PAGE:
Monday, March 20, 2023

Conversations with Your Dog 3


Simple Connection Based Conversations With Your Dog

This is #3 in the series, "Conversations with Your Dog!" and where we take a moment to look at conversations we might have with our dogs during training sessions and in day to day activities with our dogs.

Take a look at Azul in this picture. What might he be saying in this moment? 

To me, he's saying, "What's Next?" or "What would you like me to do now?" Let me set the scene a bit for you. Azul and I are in the Paws & Relax Room at the Yooper Paws Training Center and he's been playing some Find It games with treats scattered in places around the room. The last treat he found was on the couch. Now over the last month we've been doing down/stays on this bed while other dogs were working in the training room and Azul and I were practicing our hold and release cues. So while I didn't ask Azul to stay on the bed, he is pausing to wait to for a release cue or prompt to do what's next. In this particular instance, I choose to ask him to continue the hold so I could get a picture then I released him to continue on his search for hidden treasures.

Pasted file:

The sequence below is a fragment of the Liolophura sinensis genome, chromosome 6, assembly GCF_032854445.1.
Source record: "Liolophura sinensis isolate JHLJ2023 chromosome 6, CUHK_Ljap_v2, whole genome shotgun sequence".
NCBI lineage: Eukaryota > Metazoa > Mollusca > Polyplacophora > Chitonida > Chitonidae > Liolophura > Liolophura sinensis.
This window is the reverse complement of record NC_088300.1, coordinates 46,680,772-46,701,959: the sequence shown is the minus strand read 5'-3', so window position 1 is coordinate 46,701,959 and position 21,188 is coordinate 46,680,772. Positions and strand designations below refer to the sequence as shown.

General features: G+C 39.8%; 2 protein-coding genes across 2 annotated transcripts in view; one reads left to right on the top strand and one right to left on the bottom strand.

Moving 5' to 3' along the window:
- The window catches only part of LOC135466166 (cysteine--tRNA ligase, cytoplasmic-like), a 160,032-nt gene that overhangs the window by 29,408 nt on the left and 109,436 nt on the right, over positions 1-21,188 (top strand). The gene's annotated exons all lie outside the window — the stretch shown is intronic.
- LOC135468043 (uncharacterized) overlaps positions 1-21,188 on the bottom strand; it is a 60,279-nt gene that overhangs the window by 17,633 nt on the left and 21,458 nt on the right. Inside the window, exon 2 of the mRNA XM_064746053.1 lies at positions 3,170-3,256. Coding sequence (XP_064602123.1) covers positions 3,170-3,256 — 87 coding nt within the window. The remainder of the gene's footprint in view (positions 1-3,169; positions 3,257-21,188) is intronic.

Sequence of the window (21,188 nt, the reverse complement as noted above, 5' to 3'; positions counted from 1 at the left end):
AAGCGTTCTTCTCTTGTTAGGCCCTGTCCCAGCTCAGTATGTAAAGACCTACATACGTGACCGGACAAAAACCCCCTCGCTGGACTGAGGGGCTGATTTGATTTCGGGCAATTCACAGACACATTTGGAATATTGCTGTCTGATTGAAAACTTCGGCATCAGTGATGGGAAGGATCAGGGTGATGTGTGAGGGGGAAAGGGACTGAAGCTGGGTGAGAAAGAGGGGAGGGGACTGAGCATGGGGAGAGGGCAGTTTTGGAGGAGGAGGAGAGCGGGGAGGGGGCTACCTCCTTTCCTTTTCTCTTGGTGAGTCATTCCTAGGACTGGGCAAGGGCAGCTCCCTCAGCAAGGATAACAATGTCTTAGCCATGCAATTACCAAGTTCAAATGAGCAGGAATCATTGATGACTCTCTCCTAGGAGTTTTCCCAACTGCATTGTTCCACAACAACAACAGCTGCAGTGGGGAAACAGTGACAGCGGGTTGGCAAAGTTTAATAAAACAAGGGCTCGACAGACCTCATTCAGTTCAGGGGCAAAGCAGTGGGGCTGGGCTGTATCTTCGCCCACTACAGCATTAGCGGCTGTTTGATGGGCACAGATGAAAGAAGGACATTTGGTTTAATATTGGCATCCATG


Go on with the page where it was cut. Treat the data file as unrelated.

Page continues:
So what does this have to do with conversations? To me it demonstrates that conversations need to be 2 way communication between all involved. The more people and/or dogs we add to the conversation, the more challenging it can be to stay focused or on topic. The more rapidly the topics change, the harder it is for anyone to follow, especially those who might be new to the group and do not have a previous background history with the conversation in hand. Putting this in a Canine Coach perspective, I might be able to have one conversation about training methods to my fellow dog training nerds, but often need to slow the conversation down for dog owners who haven't heard or read all the previous nerdy science talk that has been going on over the last few years. Similar to a mother might have one conversation with a teenager, then break it down in smaller chunks with easier to understand words for a younger child. It seems to come naturally to us humans to break things down for younger people, yet we often forget to do that with our dogs.

Communication that goes both ways.